Live-blogging the Security Council

ILMARS ZNOTINS/AFP/Getty Images The lounge outside the U.N. Security Council chamber is bustling with cameramen and beefy security personnel. The Council is scheduled to hold a closed door meeting on Kosovo this afternoon, and top Serbian and Kosovar diplomats are in town to plead their case. Russia is signaling that it’s ready to draw a ...

By , a professor at Indiana University’s Hamilton Lugar School of Global and International Studies.
597490_071219_lavrov_05.jpg
597490_071219_lavrov_05.jpg

ILMARS ZNOTINS/AFP/Getty Images

The lounge outside the U.N. Security Council chamber is bustling with cameramen and beefy security personnel. The Council is scheduled to hold a closed door meeting on Kosovo this afternoon, and top Serbian and Kosovar diplomats are in town to plead their case. Russia is signaling that it's ready to draw a hard line. Russian Foreign Minister Sergei Lavrov—an old Council hand himself—hinted yesterday that independence for Kosovo would have serious ramifications on other issues:

A unilateral declaration of independence by Kosovo and illegal recognition of this independence will definitely have consequences because I'm sure it will trigger a chain reaction in the Balkans and other regions. And those who nurture such plans should be fully aware of their responsibility for such consequences.

ILMARS ZNOTINS/AFP/Getty Images

The lounge outside the U.N. Security Council chamber is bustling with cameramen and beefy security personnel. The Council is scheduled to hold a closed door meeting on Kosovo this afternoon, and top Serbian and Kosovar diplomats are in town to plead their case. Russia is signaling that it’s ready to draw a hard line. Russian Foreign Minister Sergei Lavrov—an old Council hand himself—hinted yesterday that independence for Kosovo would have serious ramifications on other issues:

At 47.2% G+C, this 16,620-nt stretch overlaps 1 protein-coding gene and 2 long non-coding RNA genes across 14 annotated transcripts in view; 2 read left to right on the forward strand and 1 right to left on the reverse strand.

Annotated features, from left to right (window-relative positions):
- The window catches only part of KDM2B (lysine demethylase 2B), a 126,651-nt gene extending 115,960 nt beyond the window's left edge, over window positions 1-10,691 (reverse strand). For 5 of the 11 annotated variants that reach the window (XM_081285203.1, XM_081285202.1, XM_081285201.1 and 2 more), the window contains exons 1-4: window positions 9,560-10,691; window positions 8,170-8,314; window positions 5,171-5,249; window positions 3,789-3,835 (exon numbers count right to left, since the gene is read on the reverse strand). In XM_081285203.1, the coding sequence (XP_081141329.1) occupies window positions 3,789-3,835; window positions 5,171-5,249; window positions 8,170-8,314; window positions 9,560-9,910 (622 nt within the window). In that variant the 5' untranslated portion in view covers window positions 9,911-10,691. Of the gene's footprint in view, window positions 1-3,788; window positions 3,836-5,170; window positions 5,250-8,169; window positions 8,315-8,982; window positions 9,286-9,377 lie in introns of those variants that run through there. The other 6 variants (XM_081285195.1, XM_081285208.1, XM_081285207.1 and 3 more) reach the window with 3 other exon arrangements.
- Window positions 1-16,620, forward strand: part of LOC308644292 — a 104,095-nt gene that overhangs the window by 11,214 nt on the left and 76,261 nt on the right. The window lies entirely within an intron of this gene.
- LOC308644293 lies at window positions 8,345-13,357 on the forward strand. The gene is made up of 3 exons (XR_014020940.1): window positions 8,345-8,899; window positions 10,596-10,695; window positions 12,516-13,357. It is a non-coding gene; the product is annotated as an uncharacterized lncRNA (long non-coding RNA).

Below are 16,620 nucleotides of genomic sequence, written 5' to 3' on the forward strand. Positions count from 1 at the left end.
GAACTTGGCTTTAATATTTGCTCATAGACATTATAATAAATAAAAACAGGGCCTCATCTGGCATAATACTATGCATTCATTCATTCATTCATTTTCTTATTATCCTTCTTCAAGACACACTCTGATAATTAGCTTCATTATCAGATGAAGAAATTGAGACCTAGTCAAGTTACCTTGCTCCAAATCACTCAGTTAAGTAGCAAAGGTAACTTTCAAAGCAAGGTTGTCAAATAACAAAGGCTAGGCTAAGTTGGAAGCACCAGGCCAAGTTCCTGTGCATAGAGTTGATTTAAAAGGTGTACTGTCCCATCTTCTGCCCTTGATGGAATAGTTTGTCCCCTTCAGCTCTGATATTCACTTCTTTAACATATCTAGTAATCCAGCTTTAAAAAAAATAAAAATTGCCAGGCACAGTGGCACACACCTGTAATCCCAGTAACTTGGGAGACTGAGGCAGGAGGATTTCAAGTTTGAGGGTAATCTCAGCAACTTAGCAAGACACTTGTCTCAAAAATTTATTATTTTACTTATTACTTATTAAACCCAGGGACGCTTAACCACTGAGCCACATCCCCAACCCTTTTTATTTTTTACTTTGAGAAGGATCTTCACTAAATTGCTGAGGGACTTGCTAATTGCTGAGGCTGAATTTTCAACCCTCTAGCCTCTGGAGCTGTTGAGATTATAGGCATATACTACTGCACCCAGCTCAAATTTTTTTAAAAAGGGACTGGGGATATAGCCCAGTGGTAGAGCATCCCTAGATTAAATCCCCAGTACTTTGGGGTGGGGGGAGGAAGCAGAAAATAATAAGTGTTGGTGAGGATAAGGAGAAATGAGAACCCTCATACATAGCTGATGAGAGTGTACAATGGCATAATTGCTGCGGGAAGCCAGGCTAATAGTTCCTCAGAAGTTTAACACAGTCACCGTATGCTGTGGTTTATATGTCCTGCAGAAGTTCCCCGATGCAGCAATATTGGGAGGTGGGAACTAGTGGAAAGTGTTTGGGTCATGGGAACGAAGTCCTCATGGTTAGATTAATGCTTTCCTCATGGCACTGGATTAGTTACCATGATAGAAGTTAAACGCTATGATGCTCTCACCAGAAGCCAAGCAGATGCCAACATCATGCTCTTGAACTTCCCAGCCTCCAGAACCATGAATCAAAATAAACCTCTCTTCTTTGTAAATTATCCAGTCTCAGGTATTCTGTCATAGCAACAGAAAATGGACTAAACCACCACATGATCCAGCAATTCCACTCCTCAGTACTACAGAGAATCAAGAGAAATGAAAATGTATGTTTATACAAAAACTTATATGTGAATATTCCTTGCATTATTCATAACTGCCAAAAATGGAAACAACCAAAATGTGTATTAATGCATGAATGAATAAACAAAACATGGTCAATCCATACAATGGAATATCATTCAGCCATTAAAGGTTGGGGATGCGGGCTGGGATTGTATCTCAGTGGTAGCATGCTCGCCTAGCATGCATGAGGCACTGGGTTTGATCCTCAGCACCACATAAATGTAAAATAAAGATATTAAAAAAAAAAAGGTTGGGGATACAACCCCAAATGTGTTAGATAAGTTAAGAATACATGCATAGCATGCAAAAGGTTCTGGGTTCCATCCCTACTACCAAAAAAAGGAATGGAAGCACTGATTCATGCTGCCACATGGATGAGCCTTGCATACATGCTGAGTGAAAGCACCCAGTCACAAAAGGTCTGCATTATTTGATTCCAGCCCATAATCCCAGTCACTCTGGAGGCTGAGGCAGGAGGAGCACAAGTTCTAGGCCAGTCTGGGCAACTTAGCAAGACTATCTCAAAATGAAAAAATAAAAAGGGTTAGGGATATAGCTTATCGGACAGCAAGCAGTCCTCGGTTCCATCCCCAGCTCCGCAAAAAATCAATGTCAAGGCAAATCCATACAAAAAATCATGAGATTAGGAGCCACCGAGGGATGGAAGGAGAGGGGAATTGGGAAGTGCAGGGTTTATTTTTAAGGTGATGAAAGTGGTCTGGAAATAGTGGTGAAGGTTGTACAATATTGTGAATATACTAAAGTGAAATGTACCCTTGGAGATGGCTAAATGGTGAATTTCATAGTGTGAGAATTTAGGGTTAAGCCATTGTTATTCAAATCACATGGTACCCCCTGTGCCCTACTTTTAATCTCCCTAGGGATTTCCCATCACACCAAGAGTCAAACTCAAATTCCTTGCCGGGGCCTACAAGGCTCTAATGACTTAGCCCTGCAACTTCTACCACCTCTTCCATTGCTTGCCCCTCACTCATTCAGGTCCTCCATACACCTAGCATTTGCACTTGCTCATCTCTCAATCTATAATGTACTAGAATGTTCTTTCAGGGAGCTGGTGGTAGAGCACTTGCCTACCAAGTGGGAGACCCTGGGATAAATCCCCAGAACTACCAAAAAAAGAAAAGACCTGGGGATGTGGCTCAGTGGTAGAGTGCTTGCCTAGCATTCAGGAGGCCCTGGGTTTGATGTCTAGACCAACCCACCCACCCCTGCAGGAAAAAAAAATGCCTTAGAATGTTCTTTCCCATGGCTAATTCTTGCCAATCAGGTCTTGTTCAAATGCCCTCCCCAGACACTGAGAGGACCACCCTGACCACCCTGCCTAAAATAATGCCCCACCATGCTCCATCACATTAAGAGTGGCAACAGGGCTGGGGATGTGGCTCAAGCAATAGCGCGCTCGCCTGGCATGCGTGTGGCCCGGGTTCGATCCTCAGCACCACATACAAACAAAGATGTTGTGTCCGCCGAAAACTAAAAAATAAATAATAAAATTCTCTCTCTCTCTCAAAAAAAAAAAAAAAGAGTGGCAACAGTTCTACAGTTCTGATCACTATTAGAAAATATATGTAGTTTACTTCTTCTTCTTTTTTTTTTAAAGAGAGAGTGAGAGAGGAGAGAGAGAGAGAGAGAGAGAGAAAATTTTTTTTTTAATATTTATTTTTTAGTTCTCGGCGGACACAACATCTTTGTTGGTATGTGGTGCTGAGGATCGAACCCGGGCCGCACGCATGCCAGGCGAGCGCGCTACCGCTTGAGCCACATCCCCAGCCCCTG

A unilateral declaration of independence by Kosovo and illegal recognition of this independence will definitely have consequences because I’m sure it will trigger a chain reaction in the Balkans and other regions. And those who nurture such plans should be fully aware of their responsibility for such consequences.

A key issue the Council will consider is whether new U.N. authorization is needed for a planned EU stability mission to the province. Russia says yes; most of the EU says no. Stay tuned…

David Bosco is a professor at Indiana University’s Hamilton Lugar School of Global and International Studies. He is the author of The Poseidon Project: The Struggle to Govern the World’s Oceans. Twitter: @multilateralist

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